Even despite the bender concerns....a super light body with a normal weight neck will make the Telecaster feel 'headstock heavy' and off balance
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Silverface



Joined: 23 Aug 2006
Posts: 324
Location: Hermosa Beach CA

PostPosted: Tue Jul 17, 2012 7:50 pm    Post subject: Reply with quote

Quote:
I guess adjusting this model for a light pull would address any changes in regard to the center of gravity. A couple of years ago I had Gene install his acoustic bender in a Santa Cruz. Because of the lightness of the instrument I do have to grip the body of the guitar a little bit when I engage the bender while standing.


There's absolutely no change in the way you hold the guitar or the operation of the bender. The only change is a good one - lighter spring tension, meaning it takes less pressure to engage (also putting far less pressure on your shoulder and lessening neck muscle tension) while popping back up exactly like any other Pull String that's set up correctly.

Quote:
Yes I guess that would be an issue. Normally the weight of the body works in conjunction with the spring tension to get the right balance and leverage for proper and comfortable bender action.

Even despite the bender concerns....a super light body with a normal weight neck will make the Telecaster feel 'headstock heavy' and off balance


No, Brian - it's not an issue. The "normal" action you desire is exactly what happens - but with less tension because the entire instrument is lighter. And respectfully, you have your weight assumptions bass-ackwards, possibly due to a mistake in my initial post regarding the "center of gravity" - which doesn't shift forwards, it shifts rearwards. And based on the placement of the heaviest parts of the assembly the actual balance point change is nominal.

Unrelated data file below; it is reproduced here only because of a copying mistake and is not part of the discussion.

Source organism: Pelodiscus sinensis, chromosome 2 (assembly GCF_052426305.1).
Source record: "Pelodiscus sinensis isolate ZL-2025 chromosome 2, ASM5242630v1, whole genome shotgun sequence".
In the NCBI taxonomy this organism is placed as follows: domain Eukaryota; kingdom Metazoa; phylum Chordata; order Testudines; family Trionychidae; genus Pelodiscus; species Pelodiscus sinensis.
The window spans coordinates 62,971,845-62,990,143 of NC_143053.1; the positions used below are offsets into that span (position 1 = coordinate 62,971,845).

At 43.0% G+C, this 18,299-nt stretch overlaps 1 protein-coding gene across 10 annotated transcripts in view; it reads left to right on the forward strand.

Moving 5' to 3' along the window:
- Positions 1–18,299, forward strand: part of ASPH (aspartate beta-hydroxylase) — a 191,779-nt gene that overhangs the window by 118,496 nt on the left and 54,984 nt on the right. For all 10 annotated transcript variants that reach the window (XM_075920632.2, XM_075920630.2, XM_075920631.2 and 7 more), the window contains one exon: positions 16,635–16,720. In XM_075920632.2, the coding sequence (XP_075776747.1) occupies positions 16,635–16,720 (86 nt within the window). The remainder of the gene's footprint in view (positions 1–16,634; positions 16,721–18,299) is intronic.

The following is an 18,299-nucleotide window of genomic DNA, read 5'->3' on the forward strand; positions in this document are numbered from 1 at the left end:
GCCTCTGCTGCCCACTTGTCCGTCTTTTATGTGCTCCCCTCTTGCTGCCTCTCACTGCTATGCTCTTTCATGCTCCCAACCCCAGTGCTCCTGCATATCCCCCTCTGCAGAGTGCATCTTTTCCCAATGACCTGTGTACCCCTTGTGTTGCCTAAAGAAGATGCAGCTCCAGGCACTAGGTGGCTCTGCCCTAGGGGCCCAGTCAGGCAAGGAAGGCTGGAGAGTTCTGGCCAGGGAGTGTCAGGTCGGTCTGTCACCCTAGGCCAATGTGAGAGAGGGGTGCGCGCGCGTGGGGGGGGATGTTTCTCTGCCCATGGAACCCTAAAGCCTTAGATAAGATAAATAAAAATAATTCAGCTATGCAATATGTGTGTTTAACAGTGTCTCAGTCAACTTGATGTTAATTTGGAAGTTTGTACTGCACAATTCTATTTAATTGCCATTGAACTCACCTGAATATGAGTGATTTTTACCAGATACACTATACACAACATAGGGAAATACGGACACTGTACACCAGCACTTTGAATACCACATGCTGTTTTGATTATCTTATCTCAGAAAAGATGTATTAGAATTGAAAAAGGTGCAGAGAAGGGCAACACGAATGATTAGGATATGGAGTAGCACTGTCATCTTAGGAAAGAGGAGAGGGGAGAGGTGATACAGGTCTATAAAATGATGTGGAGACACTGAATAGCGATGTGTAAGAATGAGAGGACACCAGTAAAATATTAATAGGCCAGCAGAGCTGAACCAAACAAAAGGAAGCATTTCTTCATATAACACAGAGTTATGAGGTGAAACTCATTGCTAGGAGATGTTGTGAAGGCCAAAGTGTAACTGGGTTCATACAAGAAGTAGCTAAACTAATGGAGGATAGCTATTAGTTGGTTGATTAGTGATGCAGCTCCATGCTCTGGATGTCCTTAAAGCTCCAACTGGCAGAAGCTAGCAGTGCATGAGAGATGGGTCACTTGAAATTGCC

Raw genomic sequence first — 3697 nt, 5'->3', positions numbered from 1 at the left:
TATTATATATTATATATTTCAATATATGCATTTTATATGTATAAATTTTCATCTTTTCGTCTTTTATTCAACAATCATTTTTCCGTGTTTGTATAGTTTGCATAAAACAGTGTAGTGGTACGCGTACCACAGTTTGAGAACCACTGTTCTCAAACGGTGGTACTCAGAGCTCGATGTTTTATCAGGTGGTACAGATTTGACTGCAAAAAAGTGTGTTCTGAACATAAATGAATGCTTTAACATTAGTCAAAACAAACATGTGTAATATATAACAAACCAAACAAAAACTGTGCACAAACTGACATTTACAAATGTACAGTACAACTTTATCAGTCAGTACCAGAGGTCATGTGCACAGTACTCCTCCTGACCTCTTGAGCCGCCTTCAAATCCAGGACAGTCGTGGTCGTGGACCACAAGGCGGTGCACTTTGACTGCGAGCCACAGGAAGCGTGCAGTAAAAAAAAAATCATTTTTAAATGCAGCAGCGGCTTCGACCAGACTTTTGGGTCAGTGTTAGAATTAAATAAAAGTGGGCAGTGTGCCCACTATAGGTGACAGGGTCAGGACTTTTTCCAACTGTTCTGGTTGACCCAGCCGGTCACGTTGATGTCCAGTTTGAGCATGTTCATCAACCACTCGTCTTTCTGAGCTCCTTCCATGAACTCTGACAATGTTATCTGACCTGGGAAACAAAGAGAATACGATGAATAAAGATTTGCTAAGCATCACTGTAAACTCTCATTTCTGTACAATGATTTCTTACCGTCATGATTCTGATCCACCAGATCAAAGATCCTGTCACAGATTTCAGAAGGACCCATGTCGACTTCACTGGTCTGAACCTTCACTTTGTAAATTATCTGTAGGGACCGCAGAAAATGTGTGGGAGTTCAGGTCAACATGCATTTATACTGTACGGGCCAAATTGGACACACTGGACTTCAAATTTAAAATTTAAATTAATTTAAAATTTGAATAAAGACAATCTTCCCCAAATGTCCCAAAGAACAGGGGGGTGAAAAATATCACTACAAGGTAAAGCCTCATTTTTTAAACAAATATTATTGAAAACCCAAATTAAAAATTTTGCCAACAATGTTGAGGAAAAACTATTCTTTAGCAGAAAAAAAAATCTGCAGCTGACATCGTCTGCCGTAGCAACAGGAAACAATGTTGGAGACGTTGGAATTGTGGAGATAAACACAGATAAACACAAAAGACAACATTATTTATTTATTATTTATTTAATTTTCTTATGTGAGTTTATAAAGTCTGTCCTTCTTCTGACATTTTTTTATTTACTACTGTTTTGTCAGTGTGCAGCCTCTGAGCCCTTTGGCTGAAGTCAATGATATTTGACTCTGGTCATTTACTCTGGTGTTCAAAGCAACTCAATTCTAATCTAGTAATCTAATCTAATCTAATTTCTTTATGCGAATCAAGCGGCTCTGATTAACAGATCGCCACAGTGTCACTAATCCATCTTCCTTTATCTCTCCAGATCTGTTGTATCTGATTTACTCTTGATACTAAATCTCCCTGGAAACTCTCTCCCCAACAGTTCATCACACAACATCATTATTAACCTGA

(and what "bender concerns" are you talking about?)

And as far as making a guitar "headstock heavy" (commonly known as "neck dive") there's exactly zero effect. There isn't any with a standard Thinline either, and installation of the ultralight stainless steel Pull String would cause a minor reduction - not increase - but the math is simple so I'll just supply some basic numbers and the results will be obvious.

The 4 "Tele" necks (3 maple-board and one ebony) that I switch around most average in weight, with tuners (klusons) 1.6 pounds (FWIW average enclosed mini Schaller-types weigh around 0.5 pounds; Klusons/knockoffs about 0.25 pounds).

The ultralight stainless steel Pull String installation added a hair over eight ounces to the net guitar weight (Pull String mechanism, small reinforcing maple blocks, Delrin inserts and acrylic back/bolts/bolt inserts, I.D. plate, black interior paint and glue.)

That weight is all rear of the forward strap attachment - i.e. the forward stationary lever. So if there was *any* change in balance it would be towards the tail - not the headstock.

If you look again at the tuner weights and think about *where* they're placed on a guitar, on an extremely light instrument they will have more affect on the balance-point than any other factor save a change in body to a heavier wood (or type, i.e. solid instead of semi-hollow). It's a big reason many flatpickers have switched to lighter open tuners instead of heavy enclosed Grovers - but that's another subject.

Hope that clears things up - to summarize, here are the general results of the ultralight stainless steel Pull String installation in a Mahogany Fender Thinline: 1) minimal net weigth increase; 2) much lighter spring tension with resulting decrease in physical strain during normal playing and Pull String Operation; 3) no change in the timing/accuracy of return-to-pitch when tension is released over that of a solid-body Pull String installation; 4) a nominal (i.e. imperceptible) change in the balance point of the guitar, with no deck-dive or neck-lift tendancies.

Based on this I'd expect an ultralight Pull String installation to have a similar affect when installed in a solid-body instrument - a very light (if desired) spring tension setting and less physical strain.

PS- the light pull is "linear" throughout the stroke - so not matter whether you set it for 5/8" or 1 1/8" the same light touch and positive return applies.